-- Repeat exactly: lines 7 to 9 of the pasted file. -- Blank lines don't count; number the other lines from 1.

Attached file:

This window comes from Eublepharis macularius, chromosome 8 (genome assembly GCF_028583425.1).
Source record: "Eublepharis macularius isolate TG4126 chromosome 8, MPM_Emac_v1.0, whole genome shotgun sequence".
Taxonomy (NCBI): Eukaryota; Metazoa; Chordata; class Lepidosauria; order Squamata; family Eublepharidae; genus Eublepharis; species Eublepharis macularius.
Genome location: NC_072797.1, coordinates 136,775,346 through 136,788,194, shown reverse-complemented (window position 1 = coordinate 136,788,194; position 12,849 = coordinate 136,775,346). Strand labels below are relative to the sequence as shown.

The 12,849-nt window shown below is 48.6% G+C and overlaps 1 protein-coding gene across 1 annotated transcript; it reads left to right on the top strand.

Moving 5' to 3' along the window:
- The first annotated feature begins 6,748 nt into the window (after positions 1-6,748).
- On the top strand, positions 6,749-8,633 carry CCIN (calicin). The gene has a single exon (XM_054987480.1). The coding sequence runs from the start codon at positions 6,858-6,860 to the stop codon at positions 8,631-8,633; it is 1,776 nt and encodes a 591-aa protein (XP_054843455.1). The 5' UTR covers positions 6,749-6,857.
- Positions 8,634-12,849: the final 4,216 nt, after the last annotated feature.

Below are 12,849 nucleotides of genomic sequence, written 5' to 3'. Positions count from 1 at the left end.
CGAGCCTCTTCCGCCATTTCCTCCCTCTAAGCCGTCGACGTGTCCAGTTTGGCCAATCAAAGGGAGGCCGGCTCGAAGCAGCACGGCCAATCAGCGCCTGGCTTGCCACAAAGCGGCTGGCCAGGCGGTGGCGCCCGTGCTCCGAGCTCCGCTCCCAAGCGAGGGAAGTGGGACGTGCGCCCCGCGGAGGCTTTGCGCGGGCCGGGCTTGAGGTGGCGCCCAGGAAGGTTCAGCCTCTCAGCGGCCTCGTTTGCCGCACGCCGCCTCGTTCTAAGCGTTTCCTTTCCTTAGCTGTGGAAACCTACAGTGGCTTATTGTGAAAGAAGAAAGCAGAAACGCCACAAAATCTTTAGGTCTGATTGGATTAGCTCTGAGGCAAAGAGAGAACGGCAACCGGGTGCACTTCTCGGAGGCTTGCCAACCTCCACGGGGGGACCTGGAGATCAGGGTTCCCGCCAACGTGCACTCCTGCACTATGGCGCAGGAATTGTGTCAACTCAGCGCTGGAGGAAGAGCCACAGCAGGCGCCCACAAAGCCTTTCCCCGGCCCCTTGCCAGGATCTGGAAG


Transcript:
- The first annotated feature begins 6,748 nt into the window (after positions 1-6,748).
- On the top strand, positions 6,749-8,633 carry CCIN (calicin). The gene has a single exon (XM_054987480.1). The coding sequence runs from the start codon at positions 6,858-6,860 to the stop codon at positions 8,631-8,633; it is 1,776 nt and encodes a 591-aa protein (XP_054843455.1). The 5' UTR covers positions 6,749-6,857.
- Positions 8,634-12,849: the final 4,216 nt, after the last annotated feature.